A Military Space Central coordinating office is needed, to make sure that when one arm DOES want a satellite launched, that it will also be able to serve the concerns of the other branches when they need to work together, which is almost every time.
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Old 07-04-2017, 07:50 PM
Ravenman Ravenman is online now
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I don't think this idea makes any sense at all. Solution in search of a problem.

The Air Force is already the Executive Agent for Space. If others want to do things in space - like the Navy's MUOS comms satellites - the Air Force has a seat at the table.

In contrast to air power, especially before WW2, there is nobody who argues that space is a sideshow to war. GPS and comms: nuff said.

There's no acquisition inefficiency that would be fixed by a Space Corps. The Air Force has acquisition officers and civilians who design and buy satellites today. Putting them in a new organization doesn't change what they do at all. Whether the Commander, Air Force Space and Missile Systems Center wears a blue suit or a Star Trek uniform makes zero difference.

The only thing this proposal does is two things: creates a new bureaucracy to manage the Space Corps, and some politicians get their name in the papers as big thinkers.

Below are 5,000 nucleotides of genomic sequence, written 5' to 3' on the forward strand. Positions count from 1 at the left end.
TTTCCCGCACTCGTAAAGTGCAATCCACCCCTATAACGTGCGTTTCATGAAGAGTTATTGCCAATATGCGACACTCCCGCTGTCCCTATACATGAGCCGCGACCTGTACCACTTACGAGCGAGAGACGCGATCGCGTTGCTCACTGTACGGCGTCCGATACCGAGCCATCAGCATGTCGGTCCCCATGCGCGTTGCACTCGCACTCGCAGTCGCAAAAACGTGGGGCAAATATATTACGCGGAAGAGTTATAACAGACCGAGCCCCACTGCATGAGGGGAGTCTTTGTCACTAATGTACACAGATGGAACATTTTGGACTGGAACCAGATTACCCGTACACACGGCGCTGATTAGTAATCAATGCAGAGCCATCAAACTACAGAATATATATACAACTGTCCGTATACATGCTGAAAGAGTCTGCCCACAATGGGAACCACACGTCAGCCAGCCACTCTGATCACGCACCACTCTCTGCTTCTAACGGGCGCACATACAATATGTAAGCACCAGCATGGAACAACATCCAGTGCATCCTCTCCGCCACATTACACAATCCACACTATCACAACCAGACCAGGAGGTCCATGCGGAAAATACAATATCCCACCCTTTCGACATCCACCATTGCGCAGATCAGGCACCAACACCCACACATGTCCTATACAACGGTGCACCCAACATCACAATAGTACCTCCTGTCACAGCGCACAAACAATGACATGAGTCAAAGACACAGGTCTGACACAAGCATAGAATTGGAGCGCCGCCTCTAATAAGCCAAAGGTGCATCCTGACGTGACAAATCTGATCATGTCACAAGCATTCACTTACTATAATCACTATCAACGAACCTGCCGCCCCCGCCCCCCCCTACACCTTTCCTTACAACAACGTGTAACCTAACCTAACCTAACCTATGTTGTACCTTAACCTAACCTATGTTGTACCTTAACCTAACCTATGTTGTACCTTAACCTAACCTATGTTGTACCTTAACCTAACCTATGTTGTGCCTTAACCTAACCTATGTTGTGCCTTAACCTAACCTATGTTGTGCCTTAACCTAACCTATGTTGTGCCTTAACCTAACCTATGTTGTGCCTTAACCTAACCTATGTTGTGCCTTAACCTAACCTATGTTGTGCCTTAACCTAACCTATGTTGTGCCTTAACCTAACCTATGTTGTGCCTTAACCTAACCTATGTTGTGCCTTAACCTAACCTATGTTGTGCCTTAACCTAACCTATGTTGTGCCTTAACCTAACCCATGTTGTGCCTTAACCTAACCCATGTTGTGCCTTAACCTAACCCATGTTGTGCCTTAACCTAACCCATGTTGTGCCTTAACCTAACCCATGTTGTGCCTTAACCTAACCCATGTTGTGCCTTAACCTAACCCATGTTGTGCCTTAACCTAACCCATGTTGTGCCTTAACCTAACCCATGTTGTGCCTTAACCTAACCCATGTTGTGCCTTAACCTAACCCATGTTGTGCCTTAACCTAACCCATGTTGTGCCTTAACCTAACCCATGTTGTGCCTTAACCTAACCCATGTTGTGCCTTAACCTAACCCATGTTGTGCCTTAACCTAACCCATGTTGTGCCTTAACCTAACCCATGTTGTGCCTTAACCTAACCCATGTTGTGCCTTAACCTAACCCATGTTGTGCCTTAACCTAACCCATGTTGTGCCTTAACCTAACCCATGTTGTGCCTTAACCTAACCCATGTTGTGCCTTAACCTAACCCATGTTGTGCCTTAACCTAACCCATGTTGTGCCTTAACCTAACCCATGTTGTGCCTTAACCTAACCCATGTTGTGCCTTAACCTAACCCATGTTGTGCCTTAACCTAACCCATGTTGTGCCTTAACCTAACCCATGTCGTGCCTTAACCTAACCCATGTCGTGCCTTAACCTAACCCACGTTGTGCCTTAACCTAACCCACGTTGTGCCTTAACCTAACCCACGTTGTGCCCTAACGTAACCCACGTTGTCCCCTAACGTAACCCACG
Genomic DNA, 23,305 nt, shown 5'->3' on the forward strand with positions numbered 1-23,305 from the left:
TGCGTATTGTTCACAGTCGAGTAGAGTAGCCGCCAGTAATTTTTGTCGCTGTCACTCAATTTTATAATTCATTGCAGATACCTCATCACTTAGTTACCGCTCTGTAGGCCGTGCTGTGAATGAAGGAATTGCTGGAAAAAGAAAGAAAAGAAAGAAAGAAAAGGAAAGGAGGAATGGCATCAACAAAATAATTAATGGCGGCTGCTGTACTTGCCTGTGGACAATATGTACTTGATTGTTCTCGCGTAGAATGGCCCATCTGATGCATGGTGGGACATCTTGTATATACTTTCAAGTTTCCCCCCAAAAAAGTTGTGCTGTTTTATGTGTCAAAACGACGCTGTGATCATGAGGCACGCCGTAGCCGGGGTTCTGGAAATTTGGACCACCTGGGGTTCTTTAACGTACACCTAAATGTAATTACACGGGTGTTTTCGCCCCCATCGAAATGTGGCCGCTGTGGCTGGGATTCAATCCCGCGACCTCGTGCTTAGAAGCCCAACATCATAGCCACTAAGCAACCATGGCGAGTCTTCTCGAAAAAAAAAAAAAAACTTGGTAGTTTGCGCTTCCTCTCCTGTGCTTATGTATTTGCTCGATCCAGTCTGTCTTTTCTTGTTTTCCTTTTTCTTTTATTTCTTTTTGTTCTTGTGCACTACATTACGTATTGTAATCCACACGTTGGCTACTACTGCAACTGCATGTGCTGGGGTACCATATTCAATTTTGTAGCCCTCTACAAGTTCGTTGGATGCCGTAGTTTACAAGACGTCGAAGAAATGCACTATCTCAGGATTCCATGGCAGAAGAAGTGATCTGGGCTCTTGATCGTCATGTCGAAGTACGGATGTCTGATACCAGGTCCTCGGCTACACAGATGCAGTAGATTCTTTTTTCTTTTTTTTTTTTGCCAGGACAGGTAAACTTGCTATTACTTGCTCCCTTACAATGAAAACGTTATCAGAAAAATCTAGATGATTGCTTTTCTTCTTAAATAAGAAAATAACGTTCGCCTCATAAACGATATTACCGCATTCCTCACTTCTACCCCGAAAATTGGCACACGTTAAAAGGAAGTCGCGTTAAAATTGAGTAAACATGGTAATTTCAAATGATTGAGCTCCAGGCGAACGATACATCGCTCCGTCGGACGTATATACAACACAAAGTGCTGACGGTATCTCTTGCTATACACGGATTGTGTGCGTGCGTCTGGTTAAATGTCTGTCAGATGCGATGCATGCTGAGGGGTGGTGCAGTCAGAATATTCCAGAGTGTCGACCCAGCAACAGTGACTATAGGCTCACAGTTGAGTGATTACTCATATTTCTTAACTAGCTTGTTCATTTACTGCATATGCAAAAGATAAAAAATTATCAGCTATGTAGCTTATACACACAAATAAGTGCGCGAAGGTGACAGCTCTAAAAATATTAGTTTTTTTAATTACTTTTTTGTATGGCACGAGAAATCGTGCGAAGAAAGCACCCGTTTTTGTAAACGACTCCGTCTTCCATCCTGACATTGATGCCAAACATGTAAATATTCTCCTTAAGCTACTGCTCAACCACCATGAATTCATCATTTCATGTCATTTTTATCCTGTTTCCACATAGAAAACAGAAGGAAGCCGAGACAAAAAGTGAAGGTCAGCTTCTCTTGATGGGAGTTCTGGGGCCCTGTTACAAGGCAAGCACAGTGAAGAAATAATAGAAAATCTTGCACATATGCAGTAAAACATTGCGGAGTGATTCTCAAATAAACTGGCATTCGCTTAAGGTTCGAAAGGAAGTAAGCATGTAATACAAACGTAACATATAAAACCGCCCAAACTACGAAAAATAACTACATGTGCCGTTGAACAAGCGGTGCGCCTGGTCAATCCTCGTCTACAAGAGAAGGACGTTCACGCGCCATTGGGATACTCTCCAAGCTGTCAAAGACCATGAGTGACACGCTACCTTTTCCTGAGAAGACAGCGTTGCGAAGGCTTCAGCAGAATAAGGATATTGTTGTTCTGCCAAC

#7  
Old 07-04-2017, 08:16 PM
MichaelEmouse MichaelEmouse is online now
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Quote:
Originally Posted by LSLGuy View Post
All the arguments are essentially bureaucratic.

Space is the next budgetary growth area. So each service wants a piece of the space pie. Which leads to inter-service duplication and working at cross purposes when viewed from the collective DoD level.

At the same time, it also means that within each service, space is playing second (or 10th) fiddle to the existing mission areas, whether that's strategic bombers, submarines, or armor. So space, which is massively strategically important to DoD, gets shorter shrift at the service level than it should.